Not all Civil War letter-writers had such pleasant thoughts as love of home and family on their minds. James Paxton, a Confederate soldier confined as a prisoner of war in Indiana’s Camp Morton, described the atrocities he faced there in a letter to his friend Val Giles. “New Year’s Day, 1864, was the coldest day I ever saw,” wrote Paxton. “Several [prisoners] were frozen to death; others were so injured that they fell sick, and the ‘old gray horse’ was kept busy hauling out the dead.” When several fellow prisoners, despairing of ever being released, attempted to escape, they “were caught and tied up by the thumbs to a rack, and then, stretched up on tip-toes, were left standing as long as they could bear it. This was called ‘riding Morgan’s mule’ by the prisoners.” Far from writing for pleasure or companionship, Paxton, who succeeded in being released from the camp and eventually settled in Texas, wrote this letter as a testament to the terrible things he had seen during the war.
One of the major issues of the Civil War was the continued practice of slavery in the Southern states, and some of the most moving letters of they day came from slaves or former slaves. Prominent abolitionist and writer Frederick Douglass, who had been a slave in Maryland until his escape in 1838, wrote a letter to his former master Thomas Auld ten years later, and eventually published it in his abolitionist newspaper TheNorth Star. In the letter Douglass recounted the morning of his escape—“I have no words to describe to you the deep agony of soul which I experienced on that never-to-be-forgotten morning . . . . thanks be to the Most High, His grace was sufficient; my mind was made up. I embraced the golden opportunity, took the morning tide at the flood, and a free man, young, active, and strong is the result.” While ostensibly a personal letter, the publication of this missive allowed Douglass to “make use of [Auld] as a weapon with which to assail the system of slavery.” His public reckoning of the abuse he suffered at Auld’s hand became a document of great power in the fight against slavery in America.
Equally moving to read are letters from slaves who escaped their condition to join the Union Army. The hope they held for the future, and their faith in the government that let them fight for their own freedom, are evident in the letters sent by those former slaves who had learned to read and write. One fugitive slave named Spotswood Rice, a Union soldier wounded in battle, wrote to his former mistress Kittey Diggs demanding the release of his children, who were still being held by the Diggs family. Rice lambasted Diggs for her treatment of his family, writing, “ . . . mary is my Child and she is a God given rite of my own, and you may hold on to her as long as you can but I want you to remember this one thing, that the longor you keep my Child from me the longor you will have to burn in hell . . . .” The fate of Rice and his children is not known, but his letter stands as a demand for the rights of a parent and repudiates the claim that the children of any human being could ever be another man’s property.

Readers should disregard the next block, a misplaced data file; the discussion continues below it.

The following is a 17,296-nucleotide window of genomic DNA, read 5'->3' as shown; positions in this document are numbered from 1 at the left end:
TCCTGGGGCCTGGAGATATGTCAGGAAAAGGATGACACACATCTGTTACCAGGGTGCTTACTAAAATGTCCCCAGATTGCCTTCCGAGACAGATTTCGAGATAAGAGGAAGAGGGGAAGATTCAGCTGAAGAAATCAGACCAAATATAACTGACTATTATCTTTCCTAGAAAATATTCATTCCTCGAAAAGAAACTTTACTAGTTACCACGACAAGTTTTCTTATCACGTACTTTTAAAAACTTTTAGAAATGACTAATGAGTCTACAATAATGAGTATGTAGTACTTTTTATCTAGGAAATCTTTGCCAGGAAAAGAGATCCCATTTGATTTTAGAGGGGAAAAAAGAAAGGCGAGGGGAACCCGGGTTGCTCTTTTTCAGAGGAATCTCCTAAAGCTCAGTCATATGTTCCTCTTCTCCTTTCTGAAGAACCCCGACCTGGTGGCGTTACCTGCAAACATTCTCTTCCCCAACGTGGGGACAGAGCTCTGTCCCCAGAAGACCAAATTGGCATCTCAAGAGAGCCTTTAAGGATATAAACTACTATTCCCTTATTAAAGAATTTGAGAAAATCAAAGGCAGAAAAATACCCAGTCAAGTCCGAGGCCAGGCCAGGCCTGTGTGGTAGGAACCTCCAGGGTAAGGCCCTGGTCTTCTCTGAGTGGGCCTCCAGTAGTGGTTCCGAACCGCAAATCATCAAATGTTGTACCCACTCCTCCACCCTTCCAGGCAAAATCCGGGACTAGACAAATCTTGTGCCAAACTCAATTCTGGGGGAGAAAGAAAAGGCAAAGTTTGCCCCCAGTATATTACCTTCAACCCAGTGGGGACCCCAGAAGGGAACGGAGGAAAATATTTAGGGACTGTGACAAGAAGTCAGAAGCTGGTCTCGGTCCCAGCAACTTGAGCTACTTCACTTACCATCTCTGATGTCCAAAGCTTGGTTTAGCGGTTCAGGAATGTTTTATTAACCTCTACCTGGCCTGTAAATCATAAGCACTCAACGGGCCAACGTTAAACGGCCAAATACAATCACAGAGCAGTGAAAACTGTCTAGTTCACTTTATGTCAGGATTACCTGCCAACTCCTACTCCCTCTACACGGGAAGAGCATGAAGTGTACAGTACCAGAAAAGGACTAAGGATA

While becoming a Union soldier allowed free blacks and escaped slaves to fight for their freedom, black soldiers still had to face unequal treatment in the army. They were paid less for the same service given by white soldiers, they were often denied the same clothing given to whites, and doctors were frequently reluctant to treat them when they were sick or wounded. This last fact resulted in the rate of death by disease being twice as high among black soldiers as it was among the rest of the army. Hannah Johnson, mother of a black soldier in the 54 th Massachusetts Infantry Regiment, wrote to President Lincoln and entreated him to secure equal conditions for black members of the Union Army. Encouraging the President to adopt her cause, Johnson wrote, “Will you see that the colored men fighting now, are fairly treated? You ought to do this, and do it at once, not let the thing run along . . . . We poor oppressed ones, appeal to you, and ask fair play.” Johnson’s letter acted as a petition to her president, the man who officially freed all American slaves with the Emancipation Proclamation, and encouraged him to keep working for the equality of every citizen.